There’s no way to sugarcoat it, Toronto stunk up the joint in that series. Playing with little energy for long stretches and looking altogether shell-shocked, the Raptors took home some valuable lessons from that humiliation and have turned their fortunes around with 56-, 51- and 59-win seasons and a conference final berth to boot ever since.
That doesn’t mean the team would’ve suddenly forgotten about 2015, though. While it’s true these Raptors are quite a bit different than the group that last played the Wizards in the playoffs, the core of DeMar DeRozan, Kyle Lowry and Jonas Valanciunas is still here and seeing as Washington’s personnel is almost identical to what it was before, it won’t be hard for that Raptors trio to remember just how bad things got and how they can ensure they don’t make the same mistakes again.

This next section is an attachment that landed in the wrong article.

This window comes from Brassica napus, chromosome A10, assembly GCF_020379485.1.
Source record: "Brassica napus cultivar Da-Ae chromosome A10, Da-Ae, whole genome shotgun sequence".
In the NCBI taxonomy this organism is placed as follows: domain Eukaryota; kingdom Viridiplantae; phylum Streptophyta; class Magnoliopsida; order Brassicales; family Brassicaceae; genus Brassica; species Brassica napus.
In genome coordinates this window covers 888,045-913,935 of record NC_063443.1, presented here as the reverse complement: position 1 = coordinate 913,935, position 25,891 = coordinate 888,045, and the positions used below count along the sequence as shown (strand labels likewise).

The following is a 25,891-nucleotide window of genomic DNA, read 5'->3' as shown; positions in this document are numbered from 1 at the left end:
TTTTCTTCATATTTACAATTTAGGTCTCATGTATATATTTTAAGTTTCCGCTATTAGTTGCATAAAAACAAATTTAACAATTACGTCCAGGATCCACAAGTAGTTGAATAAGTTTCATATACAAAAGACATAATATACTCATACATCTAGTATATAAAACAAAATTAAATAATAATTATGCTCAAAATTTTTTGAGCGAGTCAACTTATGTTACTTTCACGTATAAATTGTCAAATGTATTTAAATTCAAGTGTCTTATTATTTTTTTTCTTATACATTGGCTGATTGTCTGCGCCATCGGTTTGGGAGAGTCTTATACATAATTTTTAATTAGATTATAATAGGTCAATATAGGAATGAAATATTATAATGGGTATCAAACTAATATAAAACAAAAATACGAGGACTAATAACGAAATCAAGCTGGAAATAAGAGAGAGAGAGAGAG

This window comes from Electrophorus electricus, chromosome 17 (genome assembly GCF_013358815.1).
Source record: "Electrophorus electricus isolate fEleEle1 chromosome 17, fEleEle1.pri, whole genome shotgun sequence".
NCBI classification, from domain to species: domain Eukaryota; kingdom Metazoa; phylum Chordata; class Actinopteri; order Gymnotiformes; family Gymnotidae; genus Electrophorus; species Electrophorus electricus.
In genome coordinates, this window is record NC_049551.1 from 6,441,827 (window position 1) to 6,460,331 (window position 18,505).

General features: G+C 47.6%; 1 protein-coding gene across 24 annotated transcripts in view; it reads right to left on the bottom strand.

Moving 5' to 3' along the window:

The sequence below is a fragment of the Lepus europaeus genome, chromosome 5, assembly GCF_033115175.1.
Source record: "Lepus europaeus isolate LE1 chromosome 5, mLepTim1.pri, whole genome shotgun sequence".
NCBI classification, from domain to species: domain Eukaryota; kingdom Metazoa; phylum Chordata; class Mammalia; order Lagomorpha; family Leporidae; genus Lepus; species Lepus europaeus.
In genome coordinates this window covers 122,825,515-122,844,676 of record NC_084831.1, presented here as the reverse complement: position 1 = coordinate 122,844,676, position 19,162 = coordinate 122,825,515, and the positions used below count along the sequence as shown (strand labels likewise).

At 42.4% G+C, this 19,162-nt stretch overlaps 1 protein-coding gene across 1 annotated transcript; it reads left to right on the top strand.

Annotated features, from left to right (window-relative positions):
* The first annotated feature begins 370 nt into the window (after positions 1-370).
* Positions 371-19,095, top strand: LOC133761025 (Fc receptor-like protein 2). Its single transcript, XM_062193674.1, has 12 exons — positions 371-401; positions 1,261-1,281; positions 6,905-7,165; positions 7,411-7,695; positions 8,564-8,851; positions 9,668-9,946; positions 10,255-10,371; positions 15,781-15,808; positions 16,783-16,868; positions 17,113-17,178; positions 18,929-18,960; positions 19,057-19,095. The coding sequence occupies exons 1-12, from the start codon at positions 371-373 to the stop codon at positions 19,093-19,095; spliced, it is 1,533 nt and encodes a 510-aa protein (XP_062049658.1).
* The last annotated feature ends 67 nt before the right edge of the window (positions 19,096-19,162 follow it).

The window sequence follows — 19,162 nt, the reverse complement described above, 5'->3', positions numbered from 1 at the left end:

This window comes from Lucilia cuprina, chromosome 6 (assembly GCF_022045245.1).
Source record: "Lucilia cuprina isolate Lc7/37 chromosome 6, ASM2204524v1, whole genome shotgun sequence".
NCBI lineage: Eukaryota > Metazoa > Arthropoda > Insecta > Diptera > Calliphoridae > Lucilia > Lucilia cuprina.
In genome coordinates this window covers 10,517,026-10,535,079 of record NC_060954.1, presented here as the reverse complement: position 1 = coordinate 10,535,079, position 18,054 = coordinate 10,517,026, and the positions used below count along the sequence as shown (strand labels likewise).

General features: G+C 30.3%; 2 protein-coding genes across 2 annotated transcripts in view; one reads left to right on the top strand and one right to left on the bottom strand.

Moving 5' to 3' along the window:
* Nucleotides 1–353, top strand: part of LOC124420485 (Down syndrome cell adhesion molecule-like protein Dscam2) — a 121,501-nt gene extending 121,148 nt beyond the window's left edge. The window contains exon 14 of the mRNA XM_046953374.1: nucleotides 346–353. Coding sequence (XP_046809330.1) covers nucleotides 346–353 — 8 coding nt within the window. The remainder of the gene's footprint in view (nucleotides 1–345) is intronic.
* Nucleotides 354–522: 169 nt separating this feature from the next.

For several years, the prevailing offensive trend in the NBA has been the move toward three-point shot attempts. The Raptors fully bought in this year. Toronto launched 33 three-pointers a game in the regular season, third in the league and a dramatic improvement from 22nd the previous season. In doing so, the Raptors crushed a previous team record in three-pointers made. The team surpassed 10 made threes in a whopping 60 games this season (something they did just 37 times last year) and won 49 of those games. Lowry set personal records in three-pointers attempted and made, and DeRozan revolutionized his game to make deep shooting a new weapon. Even big man Jonas Valanciunas has got into the action: after making a single three-pointer last season, he made 30 this time around. Better ball movement has been crucial to the offensive overhaul. The Raptors finished the regular season sixth in the NBA in assists per game, compared to dead last in 2016-17.